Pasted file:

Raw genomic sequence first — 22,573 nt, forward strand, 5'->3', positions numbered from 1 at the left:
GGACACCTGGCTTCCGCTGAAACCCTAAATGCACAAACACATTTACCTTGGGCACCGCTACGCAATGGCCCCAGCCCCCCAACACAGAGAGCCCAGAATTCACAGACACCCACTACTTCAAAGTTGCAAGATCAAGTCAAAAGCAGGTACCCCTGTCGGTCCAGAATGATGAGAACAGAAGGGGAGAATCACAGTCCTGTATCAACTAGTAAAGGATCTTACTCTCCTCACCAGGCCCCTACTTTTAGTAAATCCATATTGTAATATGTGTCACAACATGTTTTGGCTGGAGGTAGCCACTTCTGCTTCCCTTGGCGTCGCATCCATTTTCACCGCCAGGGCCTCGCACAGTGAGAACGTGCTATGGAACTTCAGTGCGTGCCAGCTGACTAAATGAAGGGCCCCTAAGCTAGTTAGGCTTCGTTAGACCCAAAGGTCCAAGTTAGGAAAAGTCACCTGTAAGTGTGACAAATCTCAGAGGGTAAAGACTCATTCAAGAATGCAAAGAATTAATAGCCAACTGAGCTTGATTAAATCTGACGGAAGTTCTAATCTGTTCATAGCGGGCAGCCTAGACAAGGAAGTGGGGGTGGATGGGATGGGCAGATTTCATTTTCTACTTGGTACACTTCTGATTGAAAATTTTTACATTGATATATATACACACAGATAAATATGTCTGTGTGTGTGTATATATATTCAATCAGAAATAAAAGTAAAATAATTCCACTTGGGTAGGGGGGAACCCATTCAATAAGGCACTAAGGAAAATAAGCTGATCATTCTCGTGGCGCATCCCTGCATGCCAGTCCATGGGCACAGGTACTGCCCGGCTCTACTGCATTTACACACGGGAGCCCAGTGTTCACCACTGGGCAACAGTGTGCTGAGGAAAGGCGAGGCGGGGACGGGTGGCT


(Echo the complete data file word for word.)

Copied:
Raw genomic sequence first — 22,573 nt, forward strand, 5'->3', positions numbered from 1 at the left:
GGACACCTGGCTTCCGCTGAAACCCTAAATGCACAAACACATTTACCTTGGGCACCGCTACGCAATGGCCCCAGCCCCCCAACACAGAGAGCCCAGAATTCACAGACACCCACTACTTCAAAGTTGCAAGATCAAGTCAAAAGCAGGTACCCCTGTCGGTCCAGAATGATGAGAACAGAAGGGGAGAATCACAGTCCTGTATCAACTAGTAAAGGATCTTACTCTCCTCACCAGGCCCCTACTTTTAGTAAATCCATATTGTAATATGTGTCACAACATGTTTTGGCTGGAGGTAGCCACTTCTGCTTCCCTTGGCGTCGCATCCATTTTCACCGCCAGGGCCTCGCACAGTGAGAACGTGCTATGGAACTTCAGTGCGTGCCAGCTGACTAAATGAAGGGCCCCTAAGCTAGTTAGGCTTCGTTAGACCCAAAGGTCCAAGTTAGGAAAAGTCACCTGTAAGTGTGACAAATCTCAGAGGGTAAAGACTCATTCAAGAATGCAAAGAATTAATAGCCAACTGAGCTTGATTAAATCTGACGGAAGTTCTAATCTGTTCATAGCGGGCAGCCTAGACAAGGAAGTGGGGGTGGATGGGATGGGCAGATTTCATTTTCTACTTGGTACACTTCTGATTGAAAATTTTTACATTGATATATATACACACAGATAAATATGTCTGTGTGTGTGTATATATATTCAATCAGAAATAAAAGTAAAATAATTCCACTTGGGTAGGGGGGAACCCATTCAATAAGGCACTAAGGAAAATAAGCTGATCATTCTCGTGGCGCATCCCTGCATGCCAGTCCATGGGCACAGGTACTGCCCGGCTCTACTGCATTTACACACGGGAGCCCAGTGTTCACCACTGGGCAACAGTGTGCTGAGGAAAGGCGAGGCGGGGACGGGTGGCT